Your mind power is finding more and more venues for itself in today’s pop culture world. With TV shows, movies, books and even music centering on various aspects of psychic talents or other mind powers researching how to improve your own abilities is a more entertaining task than ever before. Just be sure to supplement your TV watching with plenty of checked facts.
The television show Medium follows Allison DuBois, a real-life medium portrayed by award-winning actress Patricia Arquette. Allison is a medium who, on the show, is able to work with the police to solve criminal cases with the help of her clairvoyant dreams. She will often see a piece of a scenario related to the crime, and later in the episode, after learning more about what transpired, Allison will see larger portions of the first scenario. What is good about how Medium deals with clairvoyance is how she is unable to willfully summon visions. They come to her instead as dreams, in her subconscious. While her visions seem to be exclusively crime-related, the fundamentals and realities of her clairvoyance are depicted quite well.
You can take a page from the television representation of Allison DuBois (or several pages from the real Allison, as she has authored several books) and apply yourself to increase your mental capabilities. Try some mindfulness exercises. Slow down, breathe deeply and clear your head. This forced focus will let you better examine situations and come up with solutions.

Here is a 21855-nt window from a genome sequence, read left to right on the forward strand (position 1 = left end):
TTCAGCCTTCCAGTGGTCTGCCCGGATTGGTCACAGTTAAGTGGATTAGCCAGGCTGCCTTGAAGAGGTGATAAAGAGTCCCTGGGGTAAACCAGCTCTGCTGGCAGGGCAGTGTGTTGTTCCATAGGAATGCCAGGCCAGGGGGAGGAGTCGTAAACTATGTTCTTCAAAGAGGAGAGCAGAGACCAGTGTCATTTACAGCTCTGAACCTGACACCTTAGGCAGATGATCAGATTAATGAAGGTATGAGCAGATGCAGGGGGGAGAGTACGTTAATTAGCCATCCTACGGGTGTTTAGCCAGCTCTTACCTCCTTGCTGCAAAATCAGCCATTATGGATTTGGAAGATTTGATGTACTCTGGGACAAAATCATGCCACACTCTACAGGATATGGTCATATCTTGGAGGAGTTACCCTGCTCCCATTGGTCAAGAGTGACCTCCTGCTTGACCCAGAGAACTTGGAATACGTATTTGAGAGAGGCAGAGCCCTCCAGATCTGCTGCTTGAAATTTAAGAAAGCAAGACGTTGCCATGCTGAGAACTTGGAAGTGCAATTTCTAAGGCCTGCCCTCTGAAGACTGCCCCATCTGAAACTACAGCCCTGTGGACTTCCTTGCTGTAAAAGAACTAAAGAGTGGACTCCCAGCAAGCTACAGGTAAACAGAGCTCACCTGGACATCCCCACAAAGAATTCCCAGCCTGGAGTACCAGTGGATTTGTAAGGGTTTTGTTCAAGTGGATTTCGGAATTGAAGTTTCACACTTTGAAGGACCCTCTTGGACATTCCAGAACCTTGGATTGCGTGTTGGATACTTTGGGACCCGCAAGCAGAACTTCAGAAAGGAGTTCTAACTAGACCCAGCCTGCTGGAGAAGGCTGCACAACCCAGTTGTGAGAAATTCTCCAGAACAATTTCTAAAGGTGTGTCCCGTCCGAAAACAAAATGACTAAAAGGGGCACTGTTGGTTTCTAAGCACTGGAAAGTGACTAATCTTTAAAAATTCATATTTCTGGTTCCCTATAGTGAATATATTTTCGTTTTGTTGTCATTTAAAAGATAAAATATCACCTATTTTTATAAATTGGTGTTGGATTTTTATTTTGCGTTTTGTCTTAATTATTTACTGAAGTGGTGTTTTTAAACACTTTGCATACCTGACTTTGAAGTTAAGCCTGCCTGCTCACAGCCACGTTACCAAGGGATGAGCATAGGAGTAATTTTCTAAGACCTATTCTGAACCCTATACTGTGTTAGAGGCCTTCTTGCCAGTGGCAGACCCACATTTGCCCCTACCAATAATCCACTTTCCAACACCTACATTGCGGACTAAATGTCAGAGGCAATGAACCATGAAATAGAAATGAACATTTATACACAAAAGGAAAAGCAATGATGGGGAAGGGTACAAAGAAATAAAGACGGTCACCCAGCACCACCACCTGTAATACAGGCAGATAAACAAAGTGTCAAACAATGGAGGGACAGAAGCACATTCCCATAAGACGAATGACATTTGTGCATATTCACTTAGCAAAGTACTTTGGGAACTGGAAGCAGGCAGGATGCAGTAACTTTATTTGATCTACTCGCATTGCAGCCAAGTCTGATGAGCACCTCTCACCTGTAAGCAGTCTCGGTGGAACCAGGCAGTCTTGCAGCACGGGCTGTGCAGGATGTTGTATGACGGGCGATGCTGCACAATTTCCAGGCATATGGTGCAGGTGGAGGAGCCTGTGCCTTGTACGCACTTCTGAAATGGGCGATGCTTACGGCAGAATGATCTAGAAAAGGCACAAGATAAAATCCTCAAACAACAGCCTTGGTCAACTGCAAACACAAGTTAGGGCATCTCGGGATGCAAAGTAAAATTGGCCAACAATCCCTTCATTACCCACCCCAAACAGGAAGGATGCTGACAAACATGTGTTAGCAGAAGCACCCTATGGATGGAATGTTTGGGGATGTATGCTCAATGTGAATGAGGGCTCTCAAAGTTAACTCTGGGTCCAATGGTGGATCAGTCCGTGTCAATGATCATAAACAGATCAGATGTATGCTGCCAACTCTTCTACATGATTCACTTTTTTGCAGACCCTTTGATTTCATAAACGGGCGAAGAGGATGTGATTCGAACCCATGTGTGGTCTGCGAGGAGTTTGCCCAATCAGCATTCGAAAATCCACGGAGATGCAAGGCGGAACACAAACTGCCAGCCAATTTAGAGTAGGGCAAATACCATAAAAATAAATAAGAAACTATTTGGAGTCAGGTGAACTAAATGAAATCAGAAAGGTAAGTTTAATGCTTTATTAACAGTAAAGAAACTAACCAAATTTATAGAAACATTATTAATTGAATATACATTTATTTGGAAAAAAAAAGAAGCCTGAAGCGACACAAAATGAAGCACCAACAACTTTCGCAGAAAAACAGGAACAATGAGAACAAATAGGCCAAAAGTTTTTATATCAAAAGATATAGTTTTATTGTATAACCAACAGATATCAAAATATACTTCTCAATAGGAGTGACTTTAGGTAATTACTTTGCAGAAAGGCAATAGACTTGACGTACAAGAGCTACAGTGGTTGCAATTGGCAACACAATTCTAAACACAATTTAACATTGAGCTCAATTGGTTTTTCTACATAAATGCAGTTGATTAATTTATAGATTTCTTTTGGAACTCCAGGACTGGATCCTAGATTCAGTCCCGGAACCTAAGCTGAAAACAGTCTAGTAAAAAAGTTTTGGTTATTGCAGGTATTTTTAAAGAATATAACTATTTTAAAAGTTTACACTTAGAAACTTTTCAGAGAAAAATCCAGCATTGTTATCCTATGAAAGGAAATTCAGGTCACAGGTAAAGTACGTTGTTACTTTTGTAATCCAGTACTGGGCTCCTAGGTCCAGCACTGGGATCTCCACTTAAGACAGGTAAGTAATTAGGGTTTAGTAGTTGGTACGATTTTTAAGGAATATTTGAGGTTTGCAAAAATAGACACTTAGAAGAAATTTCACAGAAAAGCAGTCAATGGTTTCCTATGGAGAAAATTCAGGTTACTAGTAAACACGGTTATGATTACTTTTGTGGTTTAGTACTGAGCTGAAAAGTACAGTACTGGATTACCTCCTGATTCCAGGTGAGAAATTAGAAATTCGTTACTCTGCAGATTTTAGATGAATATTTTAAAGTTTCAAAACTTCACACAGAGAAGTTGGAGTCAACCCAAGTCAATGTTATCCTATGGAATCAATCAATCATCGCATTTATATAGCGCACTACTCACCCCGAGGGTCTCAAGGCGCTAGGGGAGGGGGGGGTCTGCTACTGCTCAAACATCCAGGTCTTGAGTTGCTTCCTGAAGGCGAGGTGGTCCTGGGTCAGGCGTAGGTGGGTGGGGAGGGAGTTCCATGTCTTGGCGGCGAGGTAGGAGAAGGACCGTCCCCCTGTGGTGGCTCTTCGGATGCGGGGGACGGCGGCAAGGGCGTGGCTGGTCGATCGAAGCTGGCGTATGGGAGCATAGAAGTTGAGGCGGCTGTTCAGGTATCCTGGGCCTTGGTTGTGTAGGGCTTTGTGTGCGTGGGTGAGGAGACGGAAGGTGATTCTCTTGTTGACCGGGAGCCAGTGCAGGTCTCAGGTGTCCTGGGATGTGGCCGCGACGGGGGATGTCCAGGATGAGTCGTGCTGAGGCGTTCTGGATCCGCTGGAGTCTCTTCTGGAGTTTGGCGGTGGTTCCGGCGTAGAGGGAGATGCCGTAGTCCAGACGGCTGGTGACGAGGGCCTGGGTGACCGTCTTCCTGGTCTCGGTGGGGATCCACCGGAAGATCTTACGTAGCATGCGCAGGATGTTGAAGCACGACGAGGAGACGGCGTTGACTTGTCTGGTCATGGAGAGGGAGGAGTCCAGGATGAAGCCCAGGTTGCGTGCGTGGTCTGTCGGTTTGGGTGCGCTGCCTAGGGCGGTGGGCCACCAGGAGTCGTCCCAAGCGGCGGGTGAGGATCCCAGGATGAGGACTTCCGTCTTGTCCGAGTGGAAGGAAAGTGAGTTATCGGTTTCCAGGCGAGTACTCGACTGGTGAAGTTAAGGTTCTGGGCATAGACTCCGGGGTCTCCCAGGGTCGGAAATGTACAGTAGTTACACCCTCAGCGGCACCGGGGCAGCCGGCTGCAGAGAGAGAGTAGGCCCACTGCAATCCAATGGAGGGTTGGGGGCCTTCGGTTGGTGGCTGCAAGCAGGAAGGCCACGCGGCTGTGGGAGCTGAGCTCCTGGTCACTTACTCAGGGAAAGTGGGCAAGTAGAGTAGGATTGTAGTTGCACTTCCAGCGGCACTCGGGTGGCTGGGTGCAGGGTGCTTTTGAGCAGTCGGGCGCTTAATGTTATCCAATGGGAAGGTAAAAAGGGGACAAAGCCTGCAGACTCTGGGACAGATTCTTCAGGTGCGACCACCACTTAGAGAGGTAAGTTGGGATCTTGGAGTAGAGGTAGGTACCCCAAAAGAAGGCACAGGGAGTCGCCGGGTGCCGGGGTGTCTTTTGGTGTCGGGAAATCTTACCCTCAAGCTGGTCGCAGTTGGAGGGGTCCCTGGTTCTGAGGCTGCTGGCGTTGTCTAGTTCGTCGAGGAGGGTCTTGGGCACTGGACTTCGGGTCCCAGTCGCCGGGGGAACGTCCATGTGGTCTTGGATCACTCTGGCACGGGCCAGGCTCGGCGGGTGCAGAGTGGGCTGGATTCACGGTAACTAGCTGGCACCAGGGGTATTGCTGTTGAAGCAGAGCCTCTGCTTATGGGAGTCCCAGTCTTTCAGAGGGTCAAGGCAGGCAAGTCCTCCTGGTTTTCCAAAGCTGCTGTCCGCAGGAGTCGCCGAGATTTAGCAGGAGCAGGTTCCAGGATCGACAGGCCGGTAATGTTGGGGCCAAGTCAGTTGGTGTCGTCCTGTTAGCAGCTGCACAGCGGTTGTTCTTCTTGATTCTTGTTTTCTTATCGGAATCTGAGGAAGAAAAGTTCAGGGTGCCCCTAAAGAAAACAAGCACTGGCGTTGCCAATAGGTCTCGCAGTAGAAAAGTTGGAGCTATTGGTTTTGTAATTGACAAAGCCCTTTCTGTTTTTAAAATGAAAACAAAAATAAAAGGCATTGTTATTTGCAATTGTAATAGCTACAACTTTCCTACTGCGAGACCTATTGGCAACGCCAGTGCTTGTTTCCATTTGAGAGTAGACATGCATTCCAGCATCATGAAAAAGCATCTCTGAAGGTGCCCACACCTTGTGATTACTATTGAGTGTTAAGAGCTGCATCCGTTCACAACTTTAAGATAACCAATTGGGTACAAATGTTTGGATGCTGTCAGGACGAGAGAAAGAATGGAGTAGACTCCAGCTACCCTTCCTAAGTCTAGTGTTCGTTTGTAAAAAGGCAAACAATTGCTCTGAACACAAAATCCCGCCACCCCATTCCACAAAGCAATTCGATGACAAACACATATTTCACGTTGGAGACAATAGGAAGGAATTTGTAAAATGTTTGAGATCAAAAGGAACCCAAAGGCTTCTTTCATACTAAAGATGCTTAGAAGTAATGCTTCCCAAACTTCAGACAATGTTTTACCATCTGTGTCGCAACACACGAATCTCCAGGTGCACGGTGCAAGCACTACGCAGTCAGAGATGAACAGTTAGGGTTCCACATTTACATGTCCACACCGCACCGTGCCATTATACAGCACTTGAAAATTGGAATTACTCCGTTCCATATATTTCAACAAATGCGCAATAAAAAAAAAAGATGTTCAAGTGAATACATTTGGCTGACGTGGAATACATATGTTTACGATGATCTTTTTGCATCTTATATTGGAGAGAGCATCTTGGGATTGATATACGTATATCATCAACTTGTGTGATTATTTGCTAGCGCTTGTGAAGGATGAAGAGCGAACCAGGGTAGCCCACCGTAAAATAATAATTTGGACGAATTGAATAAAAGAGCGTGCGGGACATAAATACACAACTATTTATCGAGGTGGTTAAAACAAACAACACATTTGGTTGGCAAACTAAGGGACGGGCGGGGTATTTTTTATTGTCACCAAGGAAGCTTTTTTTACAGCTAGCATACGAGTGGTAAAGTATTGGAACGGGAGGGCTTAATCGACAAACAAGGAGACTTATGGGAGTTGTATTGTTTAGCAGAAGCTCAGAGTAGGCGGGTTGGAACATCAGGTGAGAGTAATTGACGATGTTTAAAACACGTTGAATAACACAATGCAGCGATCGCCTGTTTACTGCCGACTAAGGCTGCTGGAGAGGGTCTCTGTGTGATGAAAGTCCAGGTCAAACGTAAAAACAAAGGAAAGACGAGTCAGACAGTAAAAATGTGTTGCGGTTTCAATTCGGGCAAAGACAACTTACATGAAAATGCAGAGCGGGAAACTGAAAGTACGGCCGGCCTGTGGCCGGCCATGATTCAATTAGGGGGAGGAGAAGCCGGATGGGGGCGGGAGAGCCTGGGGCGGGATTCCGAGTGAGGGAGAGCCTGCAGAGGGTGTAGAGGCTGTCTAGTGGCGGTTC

Telepathy is another common feature in pop culture entertainment. The popular rock band The Killers has a song titled ‘Read My Mind,’ and Charlaine Harris’s Sookie Stackhouse series of books centers around a telepathic cocktail waitress. Telepathy is, basically, the ability to read minds. In life, it can be part of the unspoken language between close friends or siblings, or it can be as strong as it is depicted in popular entertainment. While telepathy is generally considered a ‘gift’ in its representations, it is more like a talent that one can cultivate with various brain exercises like puzzles and mnemonic sequences.
The frequency with which these abilities are alluded to and represented in the entertainment world is understandable. The desire to connect with the unknown is a potential factor in the popularity of your mind powers. The style in which these facilities are displayed also leans toward a fondness for superhuman abilities and super heroes. While none of us are Superman, we are all able to facilitate a stronger use of our unconscious mind’s abilities.